Remediating the Avant-Garde



Johanna Drucker, "Radical Remediation"

Friday, October 25, 5-6:30 McCormick 101

Abstract

Bibliography has always been concerned with texts—their recovery, authority, integrity—and with tasks of reading across material evidence. Recognizing the ways every instantiation is a translation and/or transformation is at the core of the field. Bibliographers have been keenly attentive to the role of graphical elements—fonts, paper, images—but less articulate about the visual attributes of the facsimile, which pass as “natural” as long as our visual processing is in historical synch with their codes. In digital environments material remediation creates trade-offs through the use of visual, verbal, data, and metadata surrogates.

This talk is posed in terms of the cultural aspirations and political goals of the avant-garde, and the paradoxes of historical as well as technical processes in shifting the context of reception. The term "radical" is meant to create some resonance between the strategic positions imagined by early avant-garde artists in their interventions in the symbolic order, the "revolution in language" that was central to their poetic and aesthetic work, and the extreme transformation at the material and social level enacted by absorption into digital repositories and networks. How do we “de-familiarize” the digital representation of avant-garde materials and what are the bibliographical challenges of dealing with the remediation of these highly specific artifacts?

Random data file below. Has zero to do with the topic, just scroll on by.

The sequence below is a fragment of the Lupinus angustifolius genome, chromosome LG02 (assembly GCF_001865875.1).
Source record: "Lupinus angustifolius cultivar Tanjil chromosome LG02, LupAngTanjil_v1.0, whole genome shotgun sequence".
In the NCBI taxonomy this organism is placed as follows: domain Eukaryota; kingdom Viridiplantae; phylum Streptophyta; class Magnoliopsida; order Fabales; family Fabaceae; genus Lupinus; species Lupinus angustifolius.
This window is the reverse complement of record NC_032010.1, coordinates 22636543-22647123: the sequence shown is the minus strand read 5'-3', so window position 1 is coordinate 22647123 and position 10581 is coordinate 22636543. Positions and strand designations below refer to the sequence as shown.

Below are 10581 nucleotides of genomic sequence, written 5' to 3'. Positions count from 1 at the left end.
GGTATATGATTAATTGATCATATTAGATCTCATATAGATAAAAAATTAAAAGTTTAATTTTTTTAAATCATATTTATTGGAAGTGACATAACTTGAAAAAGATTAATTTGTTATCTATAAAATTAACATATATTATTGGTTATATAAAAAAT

Johanna Drucker

Johanna Drucker is the inaugural Breslauer Professor of Bibliographical Studies in the Department of Information Studies at UCLA. She is internationally known for her work in the history of graphic design, typography, experimental poetry, fine art, and digital humanities. In addition, she has a reputation as a book artist, and her limited edition works are in special collections and libraries worldwide.

Her most recent titles include SpecLab: Digital Aesthetics and Speculative Computing (Chicago, 2009), and Graphic Design History: A Critical Guide (Pearson, 2008, 2nd edition late 2012). She is currently working on a database memoire, ALL, the online Museum of Writing in collaboration with University College London and King's College, and a letterpress project titled Stochastic Poetics. A collaboratively written work, Digital_Humanities, with Jeffrey Schnapp, Todd Presner, Peter Lunenfeld, and Anne Burdick is forthcoming from MIT Press.